Growing up, I was "not racist." I believed in equality and diversity. And yet, where were all the people of other races? Not at my church, my local swimming pool, my beach, not in my social circle. Eventually, I moved from Florida and lived in the North and then the Midwest. I thought when I moved to those locations, racism would be less, diversity more. Especially when I moved to "progressive Oak Park," I thought, "Problem solved."
But no. As I raised a family here, preschool, mom's groups, swimming lessons, choir — all predominantly white kids. What was I doing wrong? In my professional work, I have long been involved with gender equity, and that work eventually led me to see what can be called the "universality of whiteness." That is, for people like me who grew up in a white culture, that white, European culture is assumed to be the universal norm. Everything else is "other."
Most important for my purpose here, everything culturally or historically "other" is presumed, by people in power, to not be of interest to white people. All of my life I had wondered why people of color were not a part of my daily life, never understanding that the society and culture I grew up in and lived in was not "average American" but rather "white" and so, by definition, the lives of people of color would always be outside of mine. Unless I changed something.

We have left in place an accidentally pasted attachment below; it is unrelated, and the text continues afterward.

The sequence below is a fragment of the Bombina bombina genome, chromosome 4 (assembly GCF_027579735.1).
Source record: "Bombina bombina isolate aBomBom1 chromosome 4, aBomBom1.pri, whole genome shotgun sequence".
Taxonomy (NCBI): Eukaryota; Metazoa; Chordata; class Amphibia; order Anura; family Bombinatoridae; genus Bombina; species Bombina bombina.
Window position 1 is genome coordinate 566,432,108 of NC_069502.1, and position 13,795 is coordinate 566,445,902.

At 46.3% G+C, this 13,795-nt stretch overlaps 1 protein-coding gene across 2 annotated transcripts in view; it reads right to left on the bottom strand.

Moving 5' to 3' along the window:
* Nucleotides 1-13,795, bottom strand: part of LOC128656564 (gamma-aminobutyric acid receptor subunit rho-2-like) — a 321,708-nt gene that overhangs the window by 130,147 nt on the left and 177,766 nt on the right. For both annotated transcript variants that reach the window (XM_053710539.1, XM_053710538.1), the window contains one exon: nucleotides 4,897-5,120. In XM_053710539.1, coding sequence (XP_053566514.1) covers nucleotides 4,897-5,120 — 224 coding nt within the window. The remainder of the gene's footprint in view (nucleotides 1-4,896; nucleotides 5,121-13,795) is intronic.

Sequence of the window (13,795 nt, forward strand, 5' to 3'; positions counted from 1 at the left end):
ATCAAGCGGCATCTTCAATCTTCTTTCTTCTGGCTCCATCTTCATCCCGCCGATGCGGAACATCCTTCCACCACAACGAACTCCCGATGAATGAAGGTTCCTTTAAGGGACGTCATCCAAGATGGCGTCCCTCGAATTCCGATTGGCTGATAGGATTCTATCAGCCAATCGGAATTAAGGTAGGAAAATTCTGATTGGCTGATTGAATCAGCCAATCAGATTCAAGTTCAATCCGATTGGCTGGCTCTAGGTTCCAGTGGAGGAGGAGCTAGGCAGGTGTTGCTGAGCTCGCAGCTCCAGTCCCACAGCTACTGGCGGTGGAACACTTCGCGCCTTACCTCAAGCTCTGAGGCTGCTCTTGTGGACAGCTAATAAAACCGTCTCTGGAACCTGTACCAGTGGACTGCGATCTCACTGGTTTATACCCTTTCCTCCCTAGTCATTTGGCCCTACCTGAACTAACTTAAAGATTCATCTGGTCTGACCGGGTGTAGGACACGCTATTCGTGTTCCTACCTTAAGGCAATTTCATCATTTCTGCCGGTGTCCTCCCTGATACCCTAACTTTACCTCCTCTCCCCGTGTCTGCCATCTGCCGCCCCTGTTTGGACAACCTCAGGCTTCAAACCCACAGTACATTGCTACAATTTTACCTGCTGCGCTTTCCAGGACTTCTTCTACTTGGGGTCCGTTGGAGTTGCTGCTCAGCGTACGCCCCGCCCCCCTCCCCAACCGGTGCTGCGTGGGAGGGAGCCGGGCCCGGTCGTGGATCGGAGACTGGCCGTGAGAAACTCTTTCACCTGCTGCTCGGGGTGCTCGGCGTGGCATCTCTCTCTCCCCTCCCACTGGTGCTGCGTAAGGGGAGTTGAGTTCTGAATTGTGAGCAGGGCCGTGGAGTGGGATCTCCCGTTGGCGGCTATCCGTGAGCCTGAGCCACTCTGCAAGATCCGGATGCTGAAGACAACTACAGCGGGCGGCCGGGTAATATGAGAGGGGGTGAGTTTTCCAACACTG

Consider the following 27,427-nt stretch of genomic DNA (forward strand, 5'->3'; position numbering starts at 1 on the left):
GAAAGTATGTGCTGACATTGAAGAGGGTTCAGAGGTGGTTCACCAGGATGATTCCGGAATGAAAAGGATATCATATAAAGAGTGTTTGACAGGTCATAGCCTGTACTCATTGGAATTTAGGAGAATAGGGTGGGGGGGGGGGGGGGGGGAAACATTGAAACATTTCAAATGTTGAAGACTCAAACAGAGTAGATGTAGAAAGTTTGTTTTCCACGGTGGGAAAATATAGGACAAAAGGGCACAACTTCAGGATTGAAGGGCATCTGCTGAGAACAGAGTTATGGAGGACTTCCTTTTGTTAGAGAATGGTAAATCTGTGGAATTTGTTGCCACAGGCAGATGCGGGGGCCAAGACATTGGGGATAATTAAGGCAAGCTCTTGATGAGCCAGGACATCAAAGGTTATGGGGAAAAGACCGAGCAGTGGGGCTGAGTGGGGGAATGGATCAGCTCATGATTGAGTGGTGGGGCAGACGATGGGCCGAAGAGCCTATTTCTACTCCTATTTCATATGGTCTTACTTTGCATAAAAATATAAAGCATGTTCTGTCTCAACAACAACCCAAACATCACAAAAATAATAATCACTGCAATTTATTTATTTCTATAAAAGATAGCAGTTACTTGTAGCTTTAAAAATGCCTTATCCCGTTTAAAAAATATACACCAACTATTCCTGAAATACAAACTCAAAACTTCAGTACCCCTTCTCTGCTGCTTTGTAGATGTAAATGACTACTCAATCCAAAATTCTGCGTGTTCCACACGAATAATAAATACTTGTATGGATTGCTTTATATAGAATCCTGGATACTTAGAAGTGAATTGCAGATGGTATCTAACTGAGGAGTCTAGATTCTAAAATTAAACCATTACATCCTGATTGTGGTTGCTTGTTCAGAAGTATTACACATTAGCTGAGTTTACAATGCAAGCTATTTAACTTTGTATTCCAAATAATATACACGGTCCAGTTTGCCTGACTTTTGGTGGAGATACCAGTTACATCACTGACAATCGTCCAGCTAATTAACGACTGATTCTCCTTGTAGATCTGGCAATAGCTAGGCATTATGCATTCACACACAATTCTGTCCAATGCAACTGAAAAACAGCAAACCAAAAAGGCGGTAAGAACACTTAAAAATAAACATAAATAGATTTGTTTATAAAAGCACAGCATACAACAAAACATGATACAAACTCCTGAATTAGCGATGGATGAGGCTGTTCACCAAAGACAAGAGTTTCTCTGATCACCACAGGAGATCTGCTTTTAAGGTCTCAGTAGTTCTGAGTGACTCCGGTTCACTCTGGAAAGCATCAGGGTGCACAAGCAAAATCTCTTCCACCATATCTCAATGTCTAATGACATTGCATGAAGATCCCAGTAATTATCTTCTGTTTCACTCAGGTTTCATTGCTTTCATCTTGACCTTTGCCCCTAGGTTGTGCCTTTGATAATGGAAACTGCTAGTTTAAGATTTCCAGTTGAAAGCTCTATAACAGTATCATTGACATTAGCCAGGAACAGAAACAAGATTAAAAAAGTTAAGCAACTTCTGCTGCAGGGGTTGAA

A clarifying and anger-provoking moment for me occurred just after David Bowie died. Appearing in my Facebook feed was an interview Bowie did with MTV VJ Mark Goodman in 1983:
"There are so few black artists featured. Why is that?" Bowie asks. "The only few black artists that one does see are on about 2:30 in the morning to around 6." Goodman says MTV must consider all Americans, not just those in places like New York but also teens in areas like Poughkeepsie or the Midwest. Wait! Those kids in Poughkeepsie, they were me!
They were deciding for me! They were continuing to define popular music as white popular music. I began to understand how I had been isolated and ignorant for so long. I also began to understand what I needed to do about it.
Progress has been made, but I know that for so many of us who are white, the lives, culture, and history of people of color is still "other." Films like Moonlight and I Am Not Your Negro are, for us, black culture, black history. It cannot remain so. The history of I Am Not Your Negro is our American history.
If we in Oak Park want to truly embrace diversity, those of us who have the means must make spaces for the lives, culture, and history of people of color and push to create one truly inclusive history. As a community, we must ask for and support films like Moonlight and I Am Not Your Negro. My family and I made a special trip to Chicago to see I Am Not Your Negro. The words of author James Baldwin are as relevant today as they were when he first wrote them.
I do not want my children to grow up in the same, narrow, culture that I did. I hope my community will begin to ask, "Where is I Am Not Your Negro? Where is our history?"
Answer Book 2018
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